Michael Pavitt

International Olympic Committee (IOC) President Thomas Bach has repeatedly warned International Federations to "change or be changed".

It has become increasingly clear over recent weeks that the International Swimming Federation (FINA) are being changed, having failed to change themselves.

A Federation which has been seen by some as complacent suddenly stirred into action by announcing a new Champions Series which they state would offer swimmers "unprecedented prize money". The team format, comprising of 12 men and 12 women, was announced amid the escalation of a feud with the International Swimming League (ISL), who suggested FINA's event was a "shameless cut and paste" of their idea.

While civil lawsuits look likely to decide the outcome in the FINA and ISL battle, two conclusions are apparent. External criticism once again proves to be the way to force sporting bodies to reform, while the establishment of potentially two lucrative competitions seems good news for athletes. 

An assessment of FINA's finances would indicate that there is scope for discussions on the topic of prize money, with roughly 12 per cent of the governing body's earnings available to be won.

"I love walking out and seeing the GB flag, but I have got bills to pay and a family to sustain in the future," two-time Olympic champion Adam Peaty reflected at an ISL Summit last week. "Can you imagine working all year, getting up at 5am and going to bed at ridiculous hours and only getting around 10 per cent of the pay?"

While you can make the case that some of swimming's top athletes have earned fairly sizeable amounts of money from the FINA World Cup, with the overall men's and women's winners earning $150,000 (£118,000/€130,000) this year, clearly that is not the case for all. With swimmers having a fairly short window to be at the very top level of the sport, it is hard to blame them for trying to secure as much money as they can, while they can.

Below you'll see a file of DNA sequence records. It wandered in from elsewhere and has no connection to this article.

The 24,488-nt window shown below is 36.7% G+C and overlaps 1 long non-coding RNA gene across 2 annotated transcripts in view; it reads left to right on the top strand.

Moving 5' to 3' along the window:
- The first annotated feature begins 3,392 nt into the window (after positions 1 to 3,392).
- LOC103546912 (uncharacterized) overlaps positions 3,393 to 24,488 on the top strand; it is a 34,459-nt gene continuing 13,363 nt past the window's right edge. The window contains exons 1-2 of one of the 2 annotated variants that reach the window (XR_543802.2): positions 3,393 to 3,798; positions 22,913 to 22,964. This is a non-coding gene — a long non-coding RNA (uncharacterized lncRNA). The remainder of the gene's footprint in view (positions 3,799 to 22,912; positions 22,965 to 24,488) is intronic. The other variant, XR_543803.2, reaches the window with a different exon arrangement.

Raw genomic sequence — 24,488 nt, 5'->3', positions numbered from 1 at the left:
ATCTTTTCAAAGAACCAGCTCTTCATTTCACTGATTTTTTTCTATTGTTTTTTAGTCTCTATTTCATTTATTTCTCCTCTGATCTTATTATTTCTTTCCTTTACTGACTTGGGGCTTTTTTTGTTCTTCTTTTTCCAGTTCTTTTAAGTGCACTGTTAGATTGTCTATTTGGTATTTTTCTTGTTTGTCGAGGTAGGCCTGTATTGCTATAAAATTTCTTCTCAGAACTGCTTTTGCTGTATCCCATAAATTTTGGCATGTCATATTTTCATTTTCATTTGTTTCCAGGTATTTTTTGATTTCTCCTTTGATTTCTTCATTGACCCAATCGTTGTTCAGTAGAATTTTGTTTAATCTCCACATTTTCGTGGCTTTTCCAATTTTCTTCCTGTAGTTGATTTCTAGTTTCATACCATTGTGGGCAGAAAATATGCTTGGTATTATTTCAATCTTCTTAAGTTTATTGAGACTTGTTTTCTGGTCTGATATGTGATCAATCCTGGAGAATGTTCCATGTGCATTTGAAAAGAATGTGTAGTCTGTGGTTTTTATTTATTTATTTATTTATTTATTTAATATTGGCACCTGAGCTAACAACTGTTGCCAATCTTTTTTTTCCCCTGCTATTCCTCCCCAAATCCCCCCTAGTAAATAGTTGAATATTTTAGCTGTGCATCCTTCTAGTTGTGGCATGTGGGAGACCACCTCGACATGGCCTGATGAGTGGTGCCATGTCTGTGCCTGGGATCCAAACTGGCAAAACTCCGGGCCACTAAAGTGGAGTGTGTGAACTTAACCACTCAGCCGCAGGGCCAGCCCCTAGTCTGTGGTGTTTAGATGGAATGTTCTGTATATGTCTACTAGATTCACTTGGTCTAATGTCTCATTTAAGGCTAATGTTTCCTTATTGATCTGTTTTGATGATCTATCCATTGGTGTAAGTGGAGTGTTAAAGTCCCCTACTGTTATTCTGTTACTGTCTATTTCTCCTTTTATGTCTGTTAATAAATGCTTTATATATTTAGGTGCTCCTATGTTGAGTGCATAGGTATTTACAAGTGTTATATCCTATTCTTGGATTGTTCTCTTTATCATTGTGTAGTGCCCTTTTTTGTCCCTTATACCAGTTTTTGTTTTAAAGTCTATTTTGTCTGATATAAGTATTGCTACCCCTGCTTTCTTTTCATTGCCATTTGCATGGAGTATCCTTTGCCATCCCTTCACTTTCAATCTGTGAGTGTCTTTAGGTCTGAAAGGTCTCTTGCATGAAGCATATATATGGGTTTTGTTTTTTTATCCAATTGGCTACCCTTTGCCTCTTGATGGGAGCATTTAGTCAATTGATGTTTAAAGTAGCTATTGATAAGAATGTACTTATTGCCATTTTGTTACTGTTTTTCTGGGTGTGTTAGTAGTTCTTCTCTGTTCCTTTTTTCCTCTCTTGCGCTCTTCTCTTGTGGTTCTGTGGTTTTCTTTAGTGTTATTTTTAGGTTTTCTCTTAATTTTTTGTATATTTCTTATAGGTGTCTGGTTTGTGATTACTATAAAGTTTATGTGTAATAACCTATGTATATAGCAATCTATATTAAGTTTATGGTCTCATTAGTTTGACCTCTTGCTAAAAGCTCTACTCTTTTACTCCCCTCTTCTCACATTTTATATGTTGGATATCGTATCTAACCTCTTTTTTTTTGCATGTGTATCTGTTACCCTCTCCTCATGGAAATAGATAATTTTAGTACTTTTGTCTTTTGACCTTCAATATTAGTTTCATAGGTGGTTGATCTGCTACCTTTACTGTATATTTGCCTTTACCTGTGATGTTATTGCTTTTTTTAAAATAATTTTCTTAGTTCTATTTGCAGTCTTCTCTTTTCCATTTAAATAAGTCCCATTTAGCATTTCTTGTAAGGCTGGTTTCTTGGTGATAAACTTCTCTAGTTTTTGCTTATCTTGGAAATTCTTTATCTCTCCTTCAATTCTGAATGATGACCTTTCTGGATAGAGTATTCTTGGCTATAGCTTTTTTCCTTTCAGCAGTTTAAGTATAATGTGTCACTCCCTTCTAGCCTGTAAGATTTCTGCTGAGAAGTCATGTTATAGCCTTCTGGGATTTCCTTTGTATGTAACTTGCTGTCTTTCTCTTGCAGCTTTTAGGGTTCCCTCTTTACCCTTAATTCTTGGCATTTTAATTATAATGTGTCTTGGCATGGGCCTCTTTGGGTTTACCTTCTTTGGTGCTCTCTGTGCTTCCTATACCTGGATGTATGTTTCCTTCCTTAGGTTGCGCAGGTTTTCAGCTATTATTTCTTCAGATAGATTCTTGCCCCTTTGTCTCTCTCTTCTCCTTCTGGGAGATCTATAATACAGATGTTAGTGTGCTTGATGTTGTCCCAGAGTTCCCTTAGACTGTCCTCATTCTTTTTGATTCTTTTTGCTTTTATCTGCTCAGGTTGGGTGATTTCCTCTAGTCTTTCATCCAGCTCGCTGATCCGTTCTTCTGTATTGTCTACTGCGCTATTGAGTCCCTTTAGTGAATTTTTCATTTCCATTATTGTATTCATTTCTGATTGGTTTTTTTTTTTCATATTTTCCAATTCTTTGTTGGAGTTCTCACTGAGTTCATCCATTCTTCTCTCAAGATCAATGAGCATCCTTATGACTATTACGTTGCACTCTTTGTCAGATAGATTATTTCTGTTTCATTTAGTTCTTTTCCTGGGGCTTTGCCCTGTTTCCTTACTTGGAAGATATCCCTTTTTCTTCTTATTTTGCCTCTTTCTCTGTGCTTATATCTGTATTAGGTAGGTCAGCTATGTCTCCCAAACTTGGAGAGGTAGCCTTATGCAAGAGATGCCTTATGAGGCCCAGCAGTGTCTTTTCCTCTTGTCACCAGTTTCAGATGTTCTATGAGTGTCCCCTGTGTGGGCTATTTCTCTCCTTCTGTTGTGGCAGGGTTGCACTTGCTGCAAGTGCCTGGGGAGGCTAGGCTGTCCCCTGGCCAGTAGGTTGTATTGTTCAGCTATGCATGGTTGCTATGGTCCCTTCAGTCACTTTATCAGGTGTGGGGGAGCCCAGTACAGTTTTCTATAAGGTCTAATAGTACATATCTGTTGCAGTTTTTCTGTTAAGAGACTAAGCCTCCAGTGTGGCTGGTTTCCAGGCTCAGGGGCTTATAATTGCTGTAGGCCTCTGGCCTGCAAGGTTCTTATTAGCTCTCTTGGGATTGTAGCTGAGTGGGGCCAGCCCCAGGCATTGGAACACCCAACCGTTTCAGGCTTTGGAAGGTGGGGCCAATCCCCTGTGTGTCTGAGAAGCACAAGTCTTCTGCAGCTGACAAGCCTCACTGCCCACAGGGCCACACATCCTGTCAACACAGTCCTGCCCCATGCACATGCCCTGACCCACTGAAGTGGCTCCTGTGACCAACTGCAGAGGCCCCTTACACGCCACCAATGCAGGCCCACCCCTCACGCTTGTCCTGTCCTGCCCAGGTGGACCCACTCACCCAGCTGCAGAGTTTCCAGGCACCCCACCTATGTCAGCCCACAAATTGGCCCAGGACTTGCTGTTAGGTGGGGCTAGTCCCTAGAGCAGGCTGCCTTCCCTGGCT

As if to highlight the short span of a career, the United States' five-time Olympic champion Missy Franklin announced her retirement last week at the age of just 23, with shoulder pain leading to the decision. While clearly one of the better known American swimmers, her career at the absolute peak of her powers lasted less than a decade.

While Franklin might have secured significant sponsorship deals during her career due to her status, Peaty referenced swimmers who have made Olympic finals but might need to take on a second job in order to fund their career, let alone a life after sport.

I know of one example of one swimmer who reached a frankly stacked Olympic final, full of some of the greats of the pool, but was not soon after out of the sport after seeing his funding cut.

Adam Peaty was among 30 leading swimmers to attend an ISL summit in London last week ©Getty Images
Adam Peaty was among 30 leading swimmers to attend an ISL summit in London last week ©Getty Images

A key question that would need to be answered going forward is how these competitions can benefit these athletes, as well as the established names. Whether it is FINA or the ISL, these organisations clearly need to do some serious thinking in this area.

The latter, who are promising swimmers prize money totalling $10 million (£7.9 million/€8.8 million) from their format, have also encouraged swimmers to establish an independent association.

The ISL claimed their two-day summit in London would be an opportunity for more than 30 of the world's best swimmers to hear from experts in law, labour relations and business. Ideas like pension rights and insurance have been discussed, but the ISL have stopped short of offering swimmers any assurances.

"I can't say at this stage that we are giving any messaging about guaranteeing some of these benefits, but it is about making athletes aware of what they can achieve if they come together," said Ali Khan, ISL chief executive. "It is ultimately up to the athletes to create a list of priorities of what they think are important things to achieve. There is no reason they cannot secure guarantees or crystalise some of those wishes if they come together collectively."

At this stage, with broadcast and sponsorships yet to be negotiated, it is unclear as to how much of this is achievable. Would the potential development of the ISL lead to a boom in the finances of swimming which could make these ambitions a far more feasible prospect, or would it merely see a shift in broadcast and sponsorship revenue from FINA across to the ISL? As it stands, we also have no idea as to whether the ISL could be a long-term prospect or an event with a wealthy backer which comes and goes in a flash.